Through the Decades for the week of April 15

A rare school budget surplus and a secret proposal in Colwood are among stories pulled from past issues of the Gazette.

2005

The Sooke School District has a rare budget surplus and is asking for ideas on spending the funds. District staff and trustees are hosting public meetings to gather input from parents and other stakeholders. In total the district expects $65-million in operating revenues and In Sooke School District, the increase amounts to a total of $233 per student over the previous year.

Also making the news the week of April 3, 2005:

An 11th-hour demand from Colwood council that Royal Bay developers double their waterfront park dedication will likely be turned down. A legal opinion obtained by council indicated the City was bound by the development agreement from 1998. Developers hope to begin construction of the second phase which will see construction of a waterfront village centre and school site along with more than 1,500 homes.

And, speaking at Bear Mountain, Tourism Vancouver Island CEO Dave Petryk said he anticipates that within 10 years, the resort area will have the same reputation Whistler enjoys as an international tourist resort destination. Bear Mountain president Len Barrie praised Langford Mayor Stew Young for helping make the resort such a success, adding the community also deserves credit for making it such a tourist attraction.

1995

A development proposal for the Royal Roads property has been submitted to the City of Colwood, but the document is being kept secret, the Gazette learns. Coun. Ernie Robertson said Mayor John Bergbusch mentioned the project during an in-camera council meeting asking councillors to keep mum about the development plan. The proposal calls for residential and commercial development of the 200-hectare federal portion of Royal Roads. Coun. Margo Whitbread said Robertson’s assertions of secrecy were “garbage” but when the Gazette tried contacting city administrator Barry Bennett to get a copy of the developers report, Bennett said “My instructions from the mayor, are to keep this under wraps and it’s for council’s use only.”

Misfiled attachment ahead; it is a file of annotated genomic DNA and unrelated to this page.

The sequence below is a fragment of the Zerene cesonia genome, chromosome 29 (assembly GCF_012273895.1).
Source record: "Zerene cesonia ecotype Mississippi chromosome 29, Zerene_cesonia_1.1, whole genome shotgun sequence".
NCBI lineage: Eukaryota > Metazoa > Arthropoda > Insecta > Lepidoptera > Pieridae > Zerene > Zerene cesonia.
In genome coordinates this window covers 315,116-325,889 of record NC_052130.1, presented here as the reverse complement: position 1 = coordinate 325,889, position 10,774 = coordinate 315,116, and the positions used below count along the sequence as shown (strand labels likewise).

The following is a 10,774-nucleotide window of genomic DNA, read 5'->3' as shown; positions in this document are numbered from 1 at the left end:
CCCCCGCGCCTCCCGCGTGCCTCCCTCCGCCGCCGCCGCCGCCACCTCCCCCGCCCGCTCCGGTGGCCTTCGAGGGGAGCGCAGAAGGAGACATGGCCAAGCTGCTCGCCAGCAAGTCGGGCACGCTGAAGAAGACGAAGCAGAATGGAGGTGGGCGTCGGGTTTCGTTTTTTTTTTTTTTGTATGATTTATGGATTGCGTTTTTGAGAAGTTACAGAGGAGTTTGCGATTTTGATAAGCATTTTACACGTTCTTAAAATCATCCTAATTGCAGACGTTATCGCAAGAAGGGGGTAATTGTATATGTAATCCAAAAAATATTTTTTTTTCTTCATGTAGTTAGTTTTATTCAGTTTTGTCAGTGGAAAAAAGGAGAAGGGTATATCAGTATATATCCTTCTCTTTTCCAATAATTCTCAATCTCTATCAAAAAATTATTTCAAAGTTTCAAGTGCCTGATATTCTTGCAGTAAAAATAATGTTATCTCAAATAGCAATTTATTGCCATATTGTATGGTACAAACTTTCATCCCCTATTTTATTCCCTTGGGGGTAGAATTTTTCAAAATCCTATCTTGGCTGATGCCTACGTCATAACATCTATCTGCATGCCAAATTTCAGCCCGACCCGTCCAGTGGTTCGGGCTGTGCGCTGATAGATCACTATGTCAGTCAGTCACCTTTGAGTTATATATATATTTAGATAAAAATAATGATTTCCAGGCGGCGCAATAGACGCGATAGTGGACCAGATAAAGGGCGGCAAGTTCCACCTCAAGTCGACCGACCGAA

Also making the news the week of April 3, 1995:

A 14-year-old Langford boy is taken to hospital after being struck by a suspected drunk driver while the boy was riding his bike on Sooke Lake Road. After knocking the boy off his bike, the 1986 Oldsmobile Cutlass ran it over and dragged it along the road, while leaving the boy lying on the road. The driver, Ross Elton Storry, was picked up and arrested later after dislodging a cement barrier and knocking over a stop sign. The boy was taken to VGH, where he was treated for a concussion, broken shoulder and minor cervical fracture.

And, a 75-year-old woman being treated at Victoria General Hospital contracts necrotizing fasciitis, also known as the flesh-eating disease. Dr. Ernie Higgs, a doctor in the case would only say the disease had affected the woman’s abdomen and had since been stopped.

1985

A month-long undercover investigation results in the arrest of 10 people and the seizure of approximately $2,400 worth of cocaine. The operation, centred around John’s Amusement Centre in the 700-block of Goldstream Rd., sees undercover officers make six marijuana and four cocaine purchases and one for MDA, leading to a search of a home on Luxton Road, where the cocaine was found.

Also making the news the week of April 3, 1985:

An asphalt-making plant that a local official called “a time-bomb waiting to go” has stopped ticking for now in Langford. Residents living near Capital Asphalt, tucked between a propane storage tank and a wood frame warehouse on Jacklin Road, are relieved when their complaints and subsequent Capital Regional District intervention force the company to stop its installation work.

And, the Goldstream Gazette joins the British Columbia and Yukon Community Newspaper Association is arguing that Canada Post is using it monopolistic position to unfairly compete with BCYCNA member papers for the flyer delivery business. The BCYCNA wants to see the federal Crown corporation Canada Post forced out of the business where there is a newspaper or door-to-door company available to provide delivery.

– compiled by Arnold Lim

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